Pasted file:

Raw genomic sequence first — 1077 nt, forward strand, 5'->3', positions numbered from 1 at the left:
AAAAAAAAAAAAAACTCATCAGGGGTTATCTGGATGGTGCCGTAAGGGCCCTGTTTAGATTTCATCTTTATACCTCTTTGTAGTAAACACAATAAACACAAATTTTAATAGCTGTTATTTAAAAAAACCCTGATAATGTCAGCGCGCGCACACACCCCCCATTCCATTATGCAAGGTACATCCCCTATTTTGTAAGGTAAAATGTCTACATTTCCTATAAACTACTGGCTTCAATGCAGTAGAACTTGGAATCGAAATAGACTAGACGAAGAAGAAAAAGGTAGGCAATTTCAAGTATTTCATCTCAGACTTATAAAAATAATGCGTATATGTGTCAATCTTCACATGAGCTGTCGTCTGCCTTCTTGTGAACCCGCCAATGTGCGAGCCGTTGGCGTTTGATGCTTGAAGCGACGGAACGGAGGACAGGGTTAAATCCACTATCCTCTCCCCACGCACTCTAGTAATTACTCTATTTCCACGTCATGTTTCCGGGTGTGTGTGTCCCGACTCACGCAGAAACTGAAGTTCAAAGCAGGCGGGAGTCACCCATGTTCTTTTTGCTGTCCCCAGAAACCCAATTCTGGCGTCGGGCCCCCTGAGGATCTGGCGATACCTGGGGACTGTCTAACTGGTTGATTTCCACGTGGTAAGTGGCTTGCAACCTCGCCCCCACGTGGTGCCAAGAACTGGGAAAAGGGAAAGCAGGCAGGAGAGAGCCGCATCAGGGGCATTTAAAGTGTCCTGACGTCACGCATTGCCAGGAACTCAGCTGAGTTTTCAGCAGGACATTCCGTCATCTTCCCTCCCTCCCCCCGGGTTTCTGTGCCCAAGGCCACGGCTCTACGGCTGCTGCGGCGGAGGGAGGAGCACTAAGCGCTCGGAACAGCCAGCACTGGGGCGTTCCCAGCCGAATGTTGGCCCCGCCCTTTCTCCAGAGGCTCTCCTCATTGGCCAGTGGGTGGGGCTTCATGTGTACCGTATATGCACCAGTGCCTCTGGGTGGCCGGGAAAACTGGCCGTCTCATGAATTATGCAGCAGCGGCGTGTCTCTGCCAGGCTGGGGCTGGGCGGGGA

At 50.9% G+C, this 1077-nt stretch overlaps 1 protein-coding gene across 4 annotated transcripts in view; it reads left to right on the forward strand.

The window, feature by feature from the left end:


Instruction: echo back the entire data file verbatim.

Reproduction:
Raw genomic sequence first — 1077 nt, forward strand, 5'->3', positions numbered from 1 at the left:
AAAAAAAAAAAAAACTCATCAGGGGTTATCTGGATGGTGCCGTAAGGGCCCTGTTTAGATTTCATCTTTATACCTCTTTGTAGTAAACACAATAAACACAAATTTTAATAGCTGTTATTTAAAAAAACCCTGATAATGTCAGCGCGCGCACACACCCCCCATTCCATTATGCAAGGTACATCCCCTATTTTGTAAGGTAAAATGTCTACATTTCCTATAAACTACTGGCTTCAATGCAGTAGAACTTGGAATCGAAATAGACTAGACGAAGAAGAAAAAGGTAGGCAATTTCAAGTATTTCATCTCAGACTTATAAAAATAATGCGTATATGTGTCAATCTTCACATGAGCTGTCGTCTGCCTTCTTGTGAACCCGCCAATGTGCGAGCCGTTGGCGTTTGATGCTTGAAGCGACGGAACGGAGGACAGGGTTAAATCCACTATCCTCTCCCCACGCACTCTAGTAATTACTCTATTTCCACGTCATGTTTCCGGGTGTGTGTGTCCCGACTCACGCAGAAACTGAAGTTCAAAGCAGGCGGGAGTCACCCATGTTCTTTTTGCTGTCCCCAGAAACCCAATTCTGGCGTCGGGCCCCCTGAGGATCTGGCGATACCTGGGGACTGTCTAACTGGTTGATTTCCACGTGGTAAGTGGCTTGCAACCTCGCCCCCACGTGGTGCCAAGAACTGGGAAAAGGGAAAGCAGGCAGGAGAGAGCCGCATCAGGGGCATTTAAAGTGTCCTGACGTCACGCATTGCCAGGAACTCAGCTGAGTTTTCAGCAGGACATTCCGTCATCTTCCCTCCCTCCCCCCGGGTTTCTGTGCCCAAGGCCACGGCTCTACGGCTGCTGCGGCGGAGGGAGGAGCACTAAGCGCTCGGAACAGCCAGCACTGGGGCGTTCCCAGCCGAATGTTGGCCCCGCCCTTTCTCCAGAGGCTCTCCTCATTGGCCAGTGGGTGGGGCTTCATGTGTACCGTATATGCACCAGTGCCTCTGGGTGGCCGGGAAAACTGGCCGTCTCATGAATTATGCAGCAGCGGCGTGTCTCTGCCAGGCTGGGGCTGGGCGGGGA

At 50.9% G+C, this 1077-nt stretch overlaps 1 protein-coding gene across 4 annotated transcripts in view; it reads left to right on the forward strand.

The window, feature by feature from the left end: